J K Rowling: we pay taxes in order to live in a civil society (video)


The UK is a great nation. I am not joking. Despite what you may have read in the Daily Mail, by and large, the UK is an advanced, civilised, law-abiding country and it is a wonderful place to be born and live. I am certainly proud to be British and for all its faults I love my country.

One of the fundamental reasons that the UK is a relative success both economically and socially is the social contract between the state and its citizenry.  This provides, among other things, that those who can afford to do so, pay taxes to the state so that it can deliver the services and infrastructure that ensure that the nation as a whole can prosper.  However, our success is placed at risk when those who have benefited from the amenable business environment that the social contract ensures, decide that they should no longer fully contribute.

For copyright compliance, to watch the clip you should enter the password: imincorrigible

Unmodified Video © Channel 4 / ITN / Comedy Central

J K Rowling Perfect Example of Government Investment

Tax evasion and avoidance have reached epidemic proportions in the UK and the US.  Many of the wealthiest engage in aggressive avoidance where they can but there are some notable exceptions such as the author J K Rowling.  Unlike Tory donor Lord Ashcroft, friend of David Cameron Gary Barlow and countless others, Rowling has not changed her domicile or entered into aggressive tax avoidance schemes. Last month Rowling was reported in the Sunday Times to be worth $1bn.  She could easily employ a host of advisers to ensure that she pays little or no UK taxes if she chose.  Nonetheless, she is proud to pay her (presumably huge) tax bill and she is explicit about the reasons for doing so.  She is the social contract personified.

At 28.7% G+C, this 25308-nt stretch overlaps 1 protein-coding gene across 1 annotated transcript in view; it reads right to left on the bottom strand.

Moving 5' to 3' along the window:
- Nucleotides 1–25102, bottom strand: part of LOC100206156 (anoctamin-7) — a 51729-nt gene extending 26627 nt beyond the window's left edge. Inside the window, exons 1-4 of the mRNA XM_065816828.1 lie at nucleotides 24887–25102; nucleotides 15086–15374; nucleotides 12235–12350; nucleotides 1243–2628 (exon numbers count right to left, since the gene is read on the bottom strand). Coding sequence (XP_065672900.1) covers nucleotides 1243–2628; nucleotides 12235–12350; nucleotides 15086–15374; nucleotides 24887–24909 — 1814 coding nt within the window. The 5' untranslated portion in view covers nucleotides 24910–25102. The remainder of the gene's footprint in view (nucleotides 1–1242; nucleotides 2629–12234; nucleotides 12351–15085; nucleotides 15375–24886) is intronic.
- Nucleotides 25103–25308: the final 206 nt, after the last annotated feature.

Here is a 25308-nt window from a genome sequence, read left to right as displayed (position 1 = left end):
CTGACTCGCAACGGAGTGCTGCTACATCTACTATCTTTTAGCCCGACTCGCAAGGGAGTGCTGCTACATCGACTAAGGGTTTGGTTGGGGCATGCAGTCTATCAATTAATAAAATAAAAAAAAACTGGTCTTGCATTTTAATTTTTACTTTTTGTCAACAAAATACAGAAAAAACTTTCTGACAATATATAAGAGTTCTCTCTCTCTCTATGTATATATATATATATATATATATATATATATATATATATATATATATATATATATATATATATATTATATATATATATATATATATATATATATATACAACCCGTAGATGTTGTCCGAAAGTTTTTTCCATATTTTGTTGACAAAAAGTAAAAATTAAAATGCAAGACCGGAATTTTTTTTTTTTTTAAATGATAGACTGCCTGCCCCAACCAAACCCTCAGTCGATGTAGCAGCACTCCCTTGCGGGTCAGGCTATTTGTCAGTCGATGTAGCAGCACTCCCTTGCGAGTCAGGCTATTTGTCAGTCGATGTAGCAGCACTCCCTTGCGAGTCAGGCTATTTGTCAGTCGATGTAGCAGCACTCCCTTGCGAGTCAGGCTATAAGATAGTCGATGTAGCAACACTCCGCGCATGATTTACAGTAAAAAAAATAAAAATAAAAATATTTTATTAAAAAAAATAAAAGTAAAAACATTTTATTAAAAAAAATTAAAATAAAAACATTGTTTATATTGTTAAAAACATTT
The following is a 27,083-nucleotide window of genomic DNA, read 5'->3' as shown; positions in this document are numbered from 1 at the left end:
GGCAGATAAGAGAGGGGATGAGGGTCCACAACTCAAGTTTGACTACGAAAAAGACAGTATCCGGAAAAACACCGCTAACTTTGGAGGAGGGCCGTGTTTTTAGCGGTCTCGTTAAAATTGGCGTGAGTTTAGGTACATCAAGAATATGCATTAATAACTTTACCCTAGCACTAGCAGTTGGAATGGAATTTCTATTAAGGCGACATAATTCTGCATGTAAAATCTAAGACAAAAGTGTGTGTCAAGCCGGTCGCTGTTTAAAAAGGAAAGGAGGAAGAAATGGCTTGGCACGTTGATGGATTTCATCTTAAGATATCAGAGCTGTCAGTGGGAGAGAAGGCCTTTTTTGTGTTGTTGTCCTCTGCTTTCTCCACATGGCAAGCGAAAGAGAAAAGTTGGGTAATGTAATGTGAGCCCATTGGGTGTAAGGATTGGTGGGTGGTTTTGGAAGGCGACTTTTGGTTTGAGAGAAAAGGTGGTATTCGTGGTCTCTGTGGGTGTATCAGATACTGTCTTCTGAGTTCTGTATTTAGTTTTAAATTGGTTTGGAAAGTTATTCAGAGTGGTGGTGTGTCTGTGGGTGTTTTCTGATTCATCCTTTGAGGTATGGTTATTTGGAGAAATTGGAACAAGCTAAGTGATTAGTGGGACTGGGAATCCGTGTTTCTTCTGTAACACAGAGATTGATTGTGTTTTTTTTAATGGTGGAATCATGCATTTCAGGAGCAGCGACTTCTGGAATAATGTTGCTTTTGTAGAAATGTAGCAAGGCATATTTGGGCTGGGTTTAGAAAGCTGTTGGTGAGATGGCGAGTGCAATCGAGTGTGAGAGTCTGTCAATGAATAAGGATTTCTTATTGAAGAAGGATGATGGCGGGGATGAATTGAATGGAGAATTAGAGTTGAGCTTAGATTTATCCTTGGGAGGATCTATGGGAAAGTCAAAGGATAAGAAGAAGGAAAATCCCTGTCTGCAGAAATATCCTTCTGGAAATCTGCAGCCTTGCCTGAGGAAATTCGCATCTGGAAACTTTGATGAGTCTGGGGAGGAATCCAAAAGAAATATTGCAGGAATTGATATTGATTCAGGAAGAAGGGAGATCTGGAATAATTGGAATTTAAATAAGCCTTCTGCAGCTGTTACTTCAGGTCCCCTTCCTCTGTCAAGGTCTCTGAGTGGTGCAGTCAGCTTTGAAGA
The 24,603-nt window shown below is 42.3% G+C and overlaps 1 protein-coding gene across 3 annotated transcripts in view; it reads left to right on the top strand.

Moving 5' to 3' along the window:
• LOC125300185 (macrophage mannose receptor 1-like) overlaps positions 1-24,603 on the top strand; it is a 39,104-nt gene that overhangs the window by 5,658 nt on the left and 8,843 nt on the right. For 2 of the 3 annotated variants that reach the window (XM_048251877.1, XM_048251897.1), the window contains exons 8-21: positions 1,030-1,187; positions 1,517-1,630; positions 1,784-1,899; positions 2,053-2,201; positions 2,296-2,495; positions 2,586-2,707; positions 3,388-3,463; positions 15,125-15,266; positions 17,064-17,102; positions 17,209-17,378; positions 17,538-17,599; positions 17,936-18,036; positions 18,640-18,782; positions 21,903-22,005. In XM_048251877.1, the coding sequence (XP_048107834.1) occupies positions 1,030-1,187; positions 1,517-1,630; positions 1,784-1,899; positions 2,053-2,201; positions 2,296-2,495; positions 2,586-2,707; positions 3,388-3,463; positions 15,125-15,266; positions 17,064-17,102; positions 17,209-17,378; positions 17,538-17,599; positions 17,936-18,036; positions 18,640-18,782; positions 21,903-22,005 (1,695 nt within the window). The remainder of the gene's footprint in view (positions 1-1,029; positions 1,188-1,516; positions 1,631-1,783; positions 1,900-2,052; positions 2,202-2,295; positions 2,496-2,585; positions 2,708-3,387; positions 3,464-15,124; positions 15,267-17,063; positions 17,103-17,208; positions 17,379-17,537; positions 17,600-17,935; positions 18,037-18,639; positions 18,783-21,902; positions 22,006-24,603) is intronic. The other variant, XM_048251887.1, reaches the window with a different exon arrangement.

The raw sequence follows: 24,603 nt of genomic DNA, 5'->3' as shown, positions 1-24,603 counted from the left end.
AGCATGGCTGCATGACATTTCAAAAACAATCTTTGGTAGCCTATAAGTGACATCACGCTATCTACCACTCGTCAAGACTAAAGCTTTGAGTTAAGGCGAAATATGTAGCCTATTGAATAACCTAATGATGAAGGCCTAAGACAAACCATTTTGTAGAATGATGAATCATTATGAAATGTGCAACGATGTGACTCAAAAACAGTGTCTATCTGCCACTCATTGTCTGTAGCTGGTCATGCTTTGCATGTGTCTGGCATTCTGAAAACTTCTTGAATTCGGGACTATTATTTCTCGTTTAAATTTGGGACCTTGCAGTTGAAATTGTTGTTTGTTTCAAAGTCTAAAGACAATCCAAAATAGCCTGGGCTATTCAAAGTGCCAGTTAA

Those that avoid or evade tax have forgotten or wilfully ignored the benefits that the nation’s largesse has contributed to their success. Could any business or individual thrive in the UK without a social safety net, healthcare provision, an educated workforce, law enforcement, transport networks, environmental protection and the countless other centrally provided support systems that our taxes deliver.  All of these things are required for corporations and entrepreneurs to be successful.

Too much wealth in too few hands distorts the way we view success. Of course hard work and ingenuity should be able to thrive and be handsomely rewarded but we should never lose sight of the fact that everyone who has ever paid a penny in tax is also a stakeholder in the success of entrepreneurs and businesses that peddle their wares in the UK.

So when a wealthy tax avoider tells you “I got rich from hard work” ask them “whose?”.

Whose hard work?

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